We need to start teaching the younger generations coping mechanisms in order to deal with the inevitable (as harsh as that sounds). ‘Bullies’ are everywhere from the schoolyard, to your siblings, the pushy customer at the store where you work, your boss who won’t give you a break, to your partner or spouse – sometimes people don’t even realize it.

    There are those who are genetically pre-disposed to things like depression, anxiety and other mental illnesses. If at a young age we aren’t taught coping mechanisms a large number of kids, teens and adults will have to deal with low self esteem, self worth and even worse.

    I was pre-disposed for a number of mental illnesses that run in my family. I am currently 21 and still dealing with a near crippling depression and severe social & general anxiety. I can say right now I’m stable because of meds and I know what’s going on, I’ve had CBT and talk therapy. But when I was in grade school and tried to take my own life at the age of 12, some coping mechanisms would have been helpful. The bullies were still there – and unfortunately they’re not going anywhere.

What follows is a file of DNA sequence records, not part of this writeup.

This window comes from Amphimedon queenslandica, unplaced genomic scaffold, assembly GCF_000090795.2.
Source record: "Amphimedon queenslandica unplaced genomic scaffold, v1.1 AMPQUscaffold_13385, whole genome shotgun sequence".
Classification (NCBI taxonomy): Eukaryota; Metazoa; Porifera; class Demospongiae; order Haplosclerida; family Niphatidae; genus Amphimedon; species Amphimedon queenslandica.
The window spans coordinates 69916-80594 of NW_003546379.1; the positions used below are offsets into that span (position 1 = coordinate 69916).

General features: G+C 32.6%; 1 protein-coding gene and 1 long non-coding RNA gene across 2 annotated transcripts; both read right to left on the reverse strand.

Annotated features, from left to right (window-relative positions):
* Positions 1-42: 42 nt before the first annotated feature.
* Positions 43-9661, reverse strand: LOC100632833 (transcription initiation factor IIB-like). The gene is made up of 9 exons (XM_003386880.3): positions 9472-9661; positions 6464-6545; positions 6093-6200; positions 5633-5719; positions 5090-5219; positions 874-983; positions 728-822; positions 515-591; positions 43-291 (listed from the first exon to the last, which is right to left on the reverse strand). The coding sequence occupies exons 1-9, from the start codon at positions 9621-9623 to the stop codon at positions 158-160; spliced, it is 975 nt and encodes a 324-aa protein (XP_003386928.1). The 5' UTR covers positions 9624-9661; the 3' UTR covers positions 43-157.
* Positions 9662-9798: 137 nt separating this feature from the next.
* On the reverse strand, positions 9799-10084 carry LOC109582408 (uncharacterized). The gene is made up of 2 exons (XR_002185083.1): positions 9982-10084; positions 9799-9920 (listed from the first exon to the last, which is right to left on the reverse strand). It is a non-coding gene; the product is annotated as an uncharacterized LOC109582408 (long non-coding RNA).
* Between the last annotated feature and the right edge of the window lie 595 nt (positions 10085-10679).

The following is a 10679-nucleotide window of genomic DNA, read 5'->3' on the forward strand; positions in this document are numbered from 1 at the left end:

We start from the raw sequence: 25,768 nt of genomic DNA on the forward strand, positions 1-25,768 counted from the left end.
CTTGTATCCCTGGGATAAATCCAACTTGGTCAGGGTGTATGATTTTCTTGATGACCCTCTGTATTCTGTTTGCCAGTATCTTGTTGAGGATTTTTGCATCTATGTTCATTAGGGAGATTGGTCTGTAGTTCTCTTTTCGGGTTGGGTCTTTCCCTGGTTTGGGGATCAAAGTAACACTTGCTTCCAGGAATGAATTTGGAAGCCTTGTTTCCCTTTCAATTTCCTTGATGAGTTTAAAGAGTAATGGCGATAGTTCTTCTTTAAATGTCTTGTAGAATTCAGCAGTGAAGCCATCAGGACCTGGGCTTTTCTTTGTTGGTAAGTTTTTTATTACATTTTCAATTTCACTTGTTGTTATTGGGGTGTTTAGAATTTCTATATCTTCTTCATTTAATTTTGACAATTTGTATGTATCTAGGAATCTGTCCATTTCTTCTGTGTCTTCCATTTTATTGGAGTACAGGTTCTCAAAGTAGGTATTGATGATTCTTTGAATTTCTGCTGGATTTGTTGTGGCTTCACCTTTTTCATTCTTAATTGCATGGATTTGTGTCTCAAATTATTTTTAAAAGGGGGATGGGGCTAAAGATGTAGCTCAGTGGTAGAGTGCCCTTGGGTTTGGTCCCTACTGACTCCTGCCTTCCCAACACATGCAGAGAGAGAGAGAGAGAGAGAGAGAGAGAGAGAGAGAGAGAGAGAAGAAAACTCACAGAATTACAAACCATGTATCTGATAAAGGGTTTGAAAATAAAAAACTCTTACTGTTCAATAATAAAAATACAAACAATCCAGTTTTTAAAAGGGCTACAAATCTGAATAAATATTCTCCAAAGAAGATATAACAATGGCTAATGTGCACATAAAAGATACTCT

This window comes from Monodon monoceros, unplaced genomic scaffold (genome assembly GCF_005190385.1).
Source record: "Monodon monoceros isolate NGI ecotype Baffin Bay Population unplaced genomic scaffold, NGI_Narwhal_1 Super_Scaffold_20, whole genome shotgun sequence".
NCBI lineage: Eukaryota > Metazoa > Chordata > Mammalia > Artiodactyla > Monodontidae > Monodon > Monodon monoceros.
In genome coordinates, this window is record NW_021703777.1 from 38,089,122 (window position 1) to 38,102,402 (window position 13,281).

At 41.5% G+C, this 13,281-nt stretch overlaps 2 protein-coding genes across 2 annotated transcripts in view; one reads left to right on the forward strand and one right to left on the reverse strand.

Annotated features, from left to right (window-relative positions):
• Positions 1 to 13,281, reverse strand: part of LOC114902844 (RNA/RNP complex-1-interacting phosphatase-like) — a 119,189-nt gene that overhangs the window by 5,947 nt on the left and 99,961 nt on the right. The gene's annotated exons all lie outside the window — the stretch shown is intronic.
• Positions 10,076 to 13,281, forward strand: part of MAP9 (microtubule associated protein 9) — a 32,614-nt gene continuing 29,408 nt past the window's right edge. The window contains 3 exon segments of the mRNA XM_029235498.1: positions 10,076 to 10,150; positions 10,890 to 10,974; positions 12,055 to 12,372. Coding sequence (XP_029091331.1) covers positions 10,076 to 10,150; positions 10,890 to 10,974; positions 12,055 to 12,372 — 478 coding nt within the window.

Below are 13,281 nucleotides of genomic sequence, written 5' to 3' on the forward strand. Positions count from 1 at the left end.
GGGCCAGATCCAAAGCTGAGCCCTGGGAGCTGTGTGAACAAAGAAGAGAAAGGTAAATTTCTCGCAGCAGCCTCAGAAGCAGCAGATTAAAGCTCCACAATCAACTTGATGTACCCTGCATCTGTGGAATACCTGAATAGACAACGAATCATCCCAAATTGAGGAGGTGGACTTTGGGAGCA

We need to prepare

    Reply
    • Suzie Carr
      Suzie Carr says:

      You bring up such an important point – we need to teach coping mechanisms. This is so true. We are going to face stress, obstacles, bullies, you name, it in life. We need to be better prepared to deal with those kinds of insults that will at one point or another land at our feet. This kind of stuff needs to be taught to children at a young age. Thank you for chiming in to this discussion. This may actually form a new blog post!

      Reply